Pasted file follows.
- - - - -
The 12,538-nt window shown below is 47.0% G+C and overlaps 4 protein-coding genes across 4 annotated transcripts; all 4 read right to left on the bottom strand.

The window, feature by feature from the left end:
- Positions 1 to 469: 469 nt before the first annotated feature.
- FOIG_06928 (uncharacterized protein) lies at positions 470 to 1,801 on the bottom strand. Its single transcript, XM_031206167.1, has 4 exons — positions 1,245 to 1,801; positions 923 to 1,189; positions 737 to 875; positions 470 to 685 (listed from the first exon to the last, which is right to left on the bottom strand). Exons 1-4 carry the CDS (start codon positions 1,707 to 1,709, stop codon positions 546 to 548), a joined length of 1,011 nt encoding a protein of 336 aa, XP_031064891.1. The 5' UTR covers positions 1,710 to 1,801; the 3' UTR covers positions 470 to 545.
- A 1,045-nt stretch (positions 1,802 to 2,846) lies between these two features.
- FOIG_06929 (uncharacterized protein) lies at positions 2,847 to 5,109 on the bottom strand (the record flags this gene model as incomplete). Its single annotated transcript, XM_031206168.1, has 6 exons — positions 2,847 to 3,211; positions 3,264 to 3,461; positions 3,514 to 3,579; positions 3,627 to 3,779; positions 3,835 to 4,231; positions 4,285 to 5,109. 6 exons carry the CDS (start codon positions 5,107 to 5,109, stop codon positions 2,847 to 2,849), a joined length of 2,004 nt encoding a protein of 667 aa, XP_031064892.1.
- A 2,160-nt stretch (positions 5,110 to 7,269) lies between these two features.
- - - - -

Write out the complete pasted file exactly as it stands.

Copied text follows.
The 12,538-nt window shown below is 47.0% G+C and overlaps 4 protein-coding genes across 4 annotated transcripts; all 4 read right to left on the bottom strand.

The window, feature by feature from the left end:
- Positions 1 to 469: 469 nt before the first annotated feature.
- FOIG_06928 (uncharacterized protein) lies at positions 470 to 1,801 on the bottom strand. Its single transcript, XM_031206167.1, has 4 exons — positions 1,245 to 1,801; positions 923 to 1,189; positions 737 to 875; positions 470 to 685 (listed from the first exon to the last, which is right to left on the bottom strand). Exons 1-4 carry the CDS (start codon positions 1,707 to 1,709, stop codon positions 546 to 548), a joined length of 1,011 nt encoding a protein of 336 aa, XP_031064891.1. The 5' UTR covers positions 1,710 to 1,801; the 3' UTR covers positions 470 to 545.
- A 1,045-nt stretch (positions 1,802 to 2,846) lies between these two features.
- FOIG_06929 (uncharacterized protein) lies at positions 2,847 to 5,109 on the bottom strand (the record flags this gene model as incomplete). Its single annotated transcript, XM_031206168.1, has 6 exons — positions 2,847 to 3,211; positions 3,264 to 3,461; positions 3,514 to 3,579; positions 3,627 to 3,779; positions 3,835 to 4,231; positions 4,285 to 5,109. 6 exons carry the CDS (start codon positions 5,107 to 5,109, stop codon positions 2,847 to 2,849), a joined length of 2,004 nt encoding a protein of 667 aa, XP_031064892.1.
- A 2,160-nt stretch (positions 5,110 to 7,269) lies between these two features.